But far down in the involutions of her feminine consciousness there was present a perpetual curiosity in regard to the squire, a curiosity she never expected to satisfy, but was wholly unable to repress. Under the influence of this feeling she made remarks from time to time of an apparently harmless nature, but which in the squire promoted that strange inclination to talk about himself, which he had lately observed and which caused him so much alarm. He said to himself that he had nothing to be concealed, and that if any one had asked him direct questions concerning his past he would have answered them boldly enough. But he knew himself to be so singularly averse to dwelling on his own affairs that he wondered why he should now be impelled to break through so good a rule. Indeed he had not the insight to perceive that Mrs. Goddard lost no opportunity of leading him to the subject of his various adventures, and, if he had suspected it, he would have been very much surprised.
Mr. and Mrs. Ambrose were far from guessing what an intimacy had sprung up between the two. Both the cottage and the Hall lay at a considerable distance from the vicarage, and though Mrs. Ambrose occasionally went to see Mrs. Goddard at irregular hours in the morning and afternoon, it was remarkable that the squire never called when she was there. Once Mrs. Ambrose arrived during one of his visits, but thought it natural enough that Mr. Juxon should drop in to see his tenant. Indeed when she called the two were talking about the garden—as usual.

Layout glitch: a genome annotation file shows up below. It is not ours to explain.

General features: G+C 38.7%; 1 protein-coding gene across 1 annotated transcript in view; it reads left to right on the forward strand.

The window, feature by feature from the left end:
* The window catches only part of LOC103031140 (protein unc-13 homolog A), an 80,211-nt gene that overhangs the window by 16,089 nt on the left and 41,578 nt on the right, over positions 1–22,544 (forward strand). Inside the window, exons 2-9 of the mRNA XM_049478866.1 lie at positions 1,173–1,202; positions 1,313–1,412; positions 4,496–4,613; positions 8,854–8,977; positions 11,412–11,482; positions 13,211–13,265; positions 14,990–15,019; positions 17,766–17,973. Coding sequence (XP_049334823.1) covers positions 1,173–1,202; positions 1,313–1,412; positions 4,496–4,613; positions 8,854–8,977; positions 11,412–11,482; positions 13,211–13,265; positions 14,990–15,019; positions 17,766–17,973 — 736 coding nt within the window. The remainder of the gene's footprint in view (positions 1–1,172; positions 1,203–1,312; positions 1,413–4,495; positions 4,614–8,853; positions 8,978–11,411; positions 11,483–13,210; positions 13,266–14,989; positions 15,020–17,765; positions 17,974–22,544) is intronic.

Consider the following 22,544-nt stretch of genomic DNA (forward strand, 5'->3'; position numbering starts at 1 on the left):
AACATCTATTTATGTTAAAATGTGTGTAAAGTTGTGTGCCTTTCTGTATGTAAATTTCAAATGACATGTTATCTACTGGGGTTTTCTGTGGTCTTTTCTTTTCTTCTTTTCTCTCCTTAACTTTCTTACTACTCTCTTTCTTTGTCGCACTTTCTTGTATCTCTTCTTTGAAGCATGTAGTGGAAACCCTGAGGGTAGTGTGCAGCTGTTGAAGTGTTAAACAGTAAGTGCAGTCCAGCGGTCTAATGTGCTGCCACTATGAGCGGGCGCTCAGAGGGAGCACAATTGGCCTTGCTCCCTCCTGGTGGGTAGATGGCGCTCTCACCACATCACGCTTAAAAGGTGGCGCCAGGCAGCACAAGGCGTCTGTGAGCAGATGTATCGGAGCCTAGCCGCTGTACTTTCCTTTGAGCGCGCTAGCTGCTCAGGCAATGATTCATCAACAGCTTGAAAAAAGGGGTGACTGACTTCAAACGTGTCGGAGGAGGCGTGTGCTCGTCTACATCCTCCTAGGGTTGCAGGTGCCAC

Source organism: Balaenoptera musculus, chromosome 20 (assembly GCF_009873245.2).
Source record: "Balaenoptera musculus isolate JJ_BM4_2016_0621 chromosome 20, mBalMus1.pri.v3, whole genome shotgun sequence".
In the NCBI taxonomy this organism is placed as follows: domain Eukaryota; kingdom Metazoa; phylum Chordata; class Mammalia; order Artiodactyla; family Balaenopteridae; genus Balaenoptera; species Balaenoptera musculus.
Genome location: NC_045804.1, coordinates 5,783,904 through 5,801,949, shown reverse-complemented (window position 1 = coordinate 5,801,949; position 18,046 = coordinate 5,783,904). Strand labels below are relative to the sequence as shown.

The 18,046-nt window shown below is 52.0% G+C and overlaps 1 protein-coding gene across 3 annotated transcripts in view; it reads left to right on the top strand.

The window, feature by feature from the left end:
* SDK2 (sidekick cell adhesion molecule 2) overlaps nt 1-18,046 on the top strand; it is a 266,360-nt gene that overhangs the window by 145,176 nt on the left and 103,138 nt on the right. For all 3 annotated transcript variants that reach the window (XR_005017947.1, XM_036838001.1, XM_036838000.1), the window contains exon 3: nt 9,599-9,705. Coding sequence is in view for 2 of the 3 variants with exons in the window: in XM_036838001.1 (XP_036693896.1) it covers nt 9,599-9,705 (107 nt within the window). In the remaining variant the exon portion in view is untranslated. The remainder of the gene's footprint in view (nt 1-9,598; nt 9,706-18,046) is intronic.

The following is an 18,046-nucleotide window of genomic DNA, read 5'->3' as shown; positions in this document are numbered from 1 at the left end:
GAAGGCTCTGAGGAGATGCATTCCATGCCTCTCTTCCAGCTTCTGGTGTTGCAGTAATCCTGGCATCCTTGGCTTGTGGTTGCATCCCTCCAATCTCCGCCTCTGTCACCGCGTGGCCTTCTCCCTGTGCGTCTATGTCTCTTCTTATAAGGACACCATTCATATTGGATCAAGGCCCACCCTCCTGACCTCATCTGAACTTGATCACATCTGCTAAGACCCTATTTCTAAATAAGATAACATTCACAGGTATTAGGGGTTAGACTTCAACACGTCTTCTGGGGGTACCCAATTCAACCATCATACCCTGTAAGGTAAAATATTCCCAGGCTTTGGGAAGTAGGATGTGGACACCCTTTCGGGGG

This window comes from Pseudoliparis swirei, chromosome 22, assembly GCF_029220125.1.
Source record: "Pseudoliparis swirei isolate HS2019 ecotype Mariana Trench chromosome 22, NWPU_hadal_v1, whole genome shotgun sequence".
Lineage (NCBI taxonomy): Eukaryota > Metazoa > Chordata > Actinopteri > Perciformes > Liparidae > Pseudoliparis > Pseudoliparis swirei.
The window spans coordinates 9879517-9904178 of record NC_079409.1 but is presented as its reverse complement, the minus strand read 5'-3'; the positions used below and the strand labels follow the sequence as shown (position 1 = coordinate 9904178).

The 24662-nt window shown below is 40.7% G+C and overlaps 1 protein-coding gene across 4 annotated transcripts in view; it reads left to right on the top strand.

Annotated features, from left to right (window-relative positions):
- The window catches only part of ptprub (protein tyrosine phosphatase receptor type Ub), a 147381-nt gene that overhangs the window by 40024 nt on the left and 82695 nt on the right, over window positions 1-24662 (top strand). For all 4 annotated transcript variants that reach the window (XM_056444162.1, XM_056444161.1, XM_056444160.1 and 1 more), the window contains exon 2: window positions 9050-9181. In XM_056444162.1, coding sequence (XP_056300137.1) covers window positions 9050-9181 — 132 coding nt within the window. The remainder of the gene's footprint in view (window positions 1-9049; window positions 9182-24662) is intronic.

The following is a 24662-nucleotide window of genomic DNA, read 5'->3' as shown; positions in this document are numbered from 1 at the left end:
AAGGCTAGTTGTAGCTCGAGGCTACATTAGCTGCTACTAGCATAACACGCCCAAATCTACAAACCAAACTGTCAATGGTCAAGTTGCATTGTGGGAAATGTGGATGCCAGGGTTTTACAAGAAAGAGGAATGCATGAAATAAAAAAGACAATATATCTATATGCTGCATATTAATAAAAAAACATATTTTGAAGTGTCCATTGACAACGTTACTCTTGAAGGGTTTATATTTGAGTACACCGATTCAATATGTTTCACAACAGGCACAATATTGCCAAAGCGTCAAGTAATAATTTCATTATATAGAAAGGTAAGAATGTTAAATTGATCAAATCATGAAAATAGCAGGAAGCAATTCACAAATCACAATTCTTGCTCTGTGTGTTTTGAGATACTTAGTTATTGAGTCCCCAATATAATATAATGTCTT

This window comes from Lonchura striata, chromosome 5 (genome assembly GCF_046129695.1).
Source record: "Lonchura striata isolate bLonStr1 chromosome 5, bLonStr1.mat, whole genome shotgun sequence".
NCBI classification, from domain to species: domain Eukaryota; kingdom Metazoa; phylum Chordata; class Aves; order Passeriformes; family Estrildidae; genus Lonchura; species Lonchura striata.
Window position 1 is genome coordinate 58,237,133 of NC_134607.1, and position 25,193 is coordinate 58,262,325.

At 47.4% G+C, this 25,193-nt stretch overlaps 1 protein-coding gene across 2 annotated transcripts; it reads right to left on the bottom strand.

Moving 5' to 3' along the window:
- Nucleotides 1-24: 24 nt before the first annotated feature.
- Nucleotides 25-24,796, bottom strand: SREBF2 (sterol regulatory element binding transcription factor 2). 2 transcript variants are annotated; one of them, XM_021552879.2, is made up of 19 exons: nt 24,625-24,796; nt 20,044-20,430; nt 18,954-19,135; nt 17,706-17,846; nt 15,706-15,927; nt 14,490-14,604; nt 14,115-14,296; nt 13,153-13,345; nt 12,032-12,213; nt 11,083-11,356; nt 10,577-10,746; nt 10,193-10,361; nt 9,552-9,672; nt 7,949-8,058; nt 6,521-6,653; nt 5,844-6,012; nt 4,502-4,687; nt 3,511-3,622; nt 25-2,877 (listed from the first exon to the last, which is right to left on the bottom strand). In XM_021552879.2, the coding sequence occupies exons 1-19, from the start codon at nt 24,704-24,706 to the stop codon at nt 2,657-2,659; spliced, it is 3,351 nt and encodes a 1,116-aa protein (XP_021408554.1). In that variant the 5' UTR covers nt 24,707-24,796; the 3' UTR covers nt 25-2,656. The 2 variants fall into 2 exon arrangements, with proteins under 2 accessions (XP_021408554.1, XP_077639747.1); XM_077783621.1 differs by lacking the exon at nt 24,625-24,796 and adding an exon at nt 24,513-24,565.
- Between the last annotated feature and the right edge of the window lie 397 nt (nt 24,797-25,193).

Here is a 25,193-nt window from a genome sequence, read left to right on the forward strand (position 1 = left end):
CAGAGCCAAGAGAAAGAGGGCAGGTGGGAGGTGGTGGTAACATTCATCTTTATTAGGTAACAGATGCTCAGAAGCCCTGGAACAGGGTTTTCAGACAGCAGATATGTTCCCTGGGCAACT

John Short had almost finished his hard work at college. For two years and a half he had laboured on acquiring for himself reputation and a certain amount of more solid advantage in the shape of scholarships. Never in that time had he left Cambridge even for a day unless compelled to do so by the regulations of his college. His father had found it hard to induce him to come up to town; and, being in somewhat easier circumstances since John had declared that he needed no further help to complete his education, he had himself gone to see his son more than once. But John had never been to Billingsfield and he knew nothing of the changes that had taken place there. At last, however, Short felt that he must have some rest before he went up for honours; he had grown thin